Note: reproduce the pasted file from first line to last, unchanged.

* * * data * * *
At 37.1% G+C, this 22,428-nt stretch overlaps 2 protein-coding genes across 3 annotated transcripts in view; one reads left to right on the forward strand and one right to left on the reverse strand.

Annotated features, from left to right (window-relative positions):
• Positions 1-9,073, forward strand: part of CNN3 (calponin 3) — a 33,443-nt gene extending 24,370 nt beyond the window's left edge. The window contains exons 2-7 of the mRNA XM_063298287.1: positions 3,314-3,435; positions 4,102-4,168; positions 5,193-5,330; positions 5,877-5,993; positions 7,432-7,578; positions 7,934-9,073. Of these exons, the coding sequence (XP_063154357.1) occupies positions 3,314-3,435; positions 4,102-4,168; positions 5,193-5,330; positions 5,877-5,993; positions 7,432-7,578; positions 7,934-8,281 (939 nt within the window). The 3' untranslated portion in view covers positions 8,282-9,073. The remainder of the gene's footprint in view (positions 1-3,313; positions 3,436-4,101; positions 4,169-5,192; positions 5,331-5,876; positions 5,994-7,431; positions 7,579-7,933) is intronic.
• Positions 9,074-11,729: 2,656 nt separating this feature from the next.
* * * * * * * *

At 37.1% G+C, this 22,428-nt stretch overlaps 2 protein-coding genes across 3 annotated transcripts in view; one reads left to right on the forward strand and one right to left on the reverse strand.

Annotated features, from left to right (window-relative positions):
• Positions 1-9,073, forward strand: part of CNN3 (calponin 3) — a 33,443-nt gene extending 24,370 nt beyond the window's left edge. The window contains exons 2-7 of the mRNA XM_063298287.1: positions 3,314-3,435; positions 4,102-4,168; positions 5,193-5,330; positions 5,877-5,993; positions 7,432-7,578; positions 7,934-9,073. Of these exons, the coding sequence (XP_063154357.1) occupies positions 3,314-3,435; positions 4,102-4,168; positions 5,193-5,330; positions 5,877-5,993; positions 7,432-7,578; positions 7,934-8,281 (939 nt within the window). The 3' untranslated portion in view covers positions 8,282-9,073. The remainder of the gene's footprint in view (positions 1-3,313; positions 3,436-4,101; positions 4,169-5,192; positions 5,331-5,876; positions 5,994-7,431; positions 7,579-7,933) is intronic.
• Positions 9,074-11,729: 2,656 nt separating this feature from the next.